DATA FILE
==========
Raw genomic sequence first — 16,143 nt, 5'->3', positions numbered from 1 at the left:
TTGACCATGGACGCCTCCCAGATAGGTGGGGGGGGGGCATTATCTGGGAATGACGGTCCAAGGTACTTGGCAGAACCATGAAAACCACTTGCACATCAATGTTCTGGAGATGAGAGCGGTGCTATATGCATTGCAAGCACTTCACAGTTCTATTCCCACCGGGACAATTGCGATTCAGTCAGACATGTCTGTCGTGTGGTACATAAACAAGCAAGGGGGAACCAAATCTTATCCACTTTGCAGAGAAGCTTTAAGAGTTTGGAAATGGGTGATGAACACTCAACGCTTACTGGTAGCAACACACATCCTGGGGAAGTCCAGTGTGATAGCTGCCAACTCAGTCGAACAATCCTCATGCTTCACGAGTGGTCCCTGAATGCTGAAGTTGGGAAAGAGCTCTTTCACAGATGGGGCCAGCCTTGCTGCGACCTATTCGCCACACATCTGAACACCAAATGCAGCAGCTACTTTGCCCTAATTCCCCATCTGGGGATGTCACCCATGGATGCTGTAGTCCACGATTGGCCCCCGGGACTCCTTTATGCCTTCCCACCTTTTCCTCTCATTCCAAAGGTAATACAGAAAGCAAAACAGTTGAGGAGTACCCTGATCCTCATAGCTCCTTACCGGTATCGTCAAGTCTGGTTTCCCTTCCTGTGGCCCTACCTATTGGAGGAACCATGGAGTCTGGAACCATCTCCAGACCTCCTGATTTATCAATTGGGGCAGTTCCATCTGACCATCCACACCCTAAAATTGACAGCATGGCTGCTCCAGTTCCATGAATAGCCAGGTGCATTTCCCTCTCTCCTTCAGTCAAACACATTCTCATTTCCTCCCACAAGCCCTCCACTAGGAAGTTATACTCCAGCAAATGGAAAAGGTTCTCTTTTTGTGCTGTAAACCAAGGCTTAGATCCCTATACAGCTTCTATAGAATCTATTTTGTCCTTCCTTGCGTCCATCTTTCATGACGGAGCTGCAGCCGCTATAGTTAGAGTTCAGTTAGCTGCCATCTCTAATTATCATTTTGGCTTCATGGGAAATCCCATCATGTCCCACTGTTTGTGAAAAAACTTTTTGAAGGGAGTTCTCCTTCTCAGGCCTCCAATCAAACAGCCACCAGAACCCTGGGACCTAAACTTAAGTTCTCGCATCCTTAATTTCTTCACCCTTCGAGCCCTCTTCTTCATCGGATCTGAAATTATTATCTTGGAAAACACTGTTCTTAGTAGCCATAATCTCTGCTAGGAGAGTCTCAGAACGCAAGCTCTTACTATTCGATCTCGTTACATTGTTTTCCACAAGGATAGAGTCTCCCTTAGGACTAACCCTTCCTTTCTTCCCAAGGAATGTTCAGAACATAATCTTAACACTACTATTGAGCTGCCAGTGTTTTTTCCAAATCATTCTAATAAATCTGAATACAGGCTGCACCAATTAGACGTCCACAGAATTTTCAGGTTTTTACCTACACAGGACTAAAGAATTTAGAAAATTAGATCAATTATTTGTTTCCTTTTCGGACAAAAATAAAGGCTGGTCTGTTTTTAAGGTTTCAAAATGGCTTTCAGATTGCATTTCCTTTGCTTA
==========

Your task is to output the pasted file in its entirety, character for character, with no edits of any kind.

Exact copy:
Raw genomic sequence first — 16,143 nt, 5'->3', positions numbered from 1 at the left:
TTGACCATGGACGCCTCCCAGATAGGTGGGGGGGGGGCATTATCTGGGAATGACGGTCCAAGGTACTTGGCAGAACCATGAAAACCACTTGCACATCAATGTTCTGGAGATGAGAGCGGTGCTATATGCATTGCAAGCACTTCACAGTTCTATTCCCACCGGGACAATTGCGATTCAGTCAGACATGTCTGTCGTGTGGTACATAAACAAGCAAGGGGGAACCAAATCTTATCCACTTTGCAGAGAAGCTTTAAGAGTTTGGAAATGGGTGATGAACACTCAACGCTTACTGGTAGCAACACACATCCTGGGGAAGTCCAGTGTGATAGCTGCCAACTCAGTCGAACAATCCTCATGCTTCACGAGTGGTCCCTGAATGCTGAAGTTGGGAAAGAGCTCTTTCACAGATGGGGCCAGCCTTGCTGCGACCTATTCGCCACACATCTGAACACCAAATGCAGCAGCTACTTTGCCCTAATTCCCCATCTGGGGATGTCACCCATGGATGCTGTAGTCCACGATTGGCCCCCGGGACTCCTTTATGCCTTCCCACCTTTTCCTCTCATTCCAAAGGTAATACAGAAAGCAAAACAGTTGAGGAGTACCCTGATCCTCATAGCTCCTTACCGGTATCGTCAAGTCTGGTTTCCCTTCCTGTGGCCCTACCTATTGGAGGAACCATGGAGTCTGGAACCATCTCCAGACCTCCTGATTTATCAATTGGGGCAGTTCCATCTGACCATCCACACCCTAAAATTGACAGCATGGCTGCTCCAGTTCCATGAATAGCCAGGTGCATTTCCCTCTCTCCTTCAGTCAAACACATTCTCATTTCCTCCCACAAGCCCTCCACTAGGAAGTTATACTCCAGCAAATGGAAAAGGTTCTCTTTTTGTGCTGTAAACCAAGGCTTAGATCCCTATACAGCTTCTATAGAATCTATTTTGTCCTTCCTTGCGTCCATCTTTCATGACGGAGCTGCAGCCGCTATAGTTAGAGTTCAGTTAGCTGCCATCTCTAATTATCATTTTGGCTTCATGGGAAATCCCATCATGTCCCACTGTTTGTGAAAAAACTTTTTGAAGGGAGTTCTCCTTCTCAGGCCTCCAATCAAACAGCCACCAGAACCCTGGGACCTAAACTTAAGTTCTCGCATCCTTAATTTCTTCACCCTTCGAGCCCTCTTCTTCATCGGATCTGAAATTATTATCTTGGAAAACACTGTTCTTAGTAGCCATAATCTCTGCTAGGAGAGTCTCAGAACGCAAGCTCTTACTATTCGATCTCGTTACATTGTTTTCCACAAGGATAGAGTCTCCCTTAGGACTAACCCTTCCTTTCTTCCCAAGGAATGTTCAGAACATAATCTTAACACTACTATTGAGCTGCCAGTGTTTTTTCCAAATCATTCTAATAAATCTGAATACAGGCTGCACCAATTAGACGTCCACAGAATTTTCAGGTTTTTACCTACACAGGACTAAAGAATTTAGAAAATTAGATCAATTATTTGTTTCCTTTTCGGACAAAAATAAAGGCTGGTCTGTTTTTAAGGTTTCAAAATGGCTTTCAGATTGCATTTCCTTTGCTTA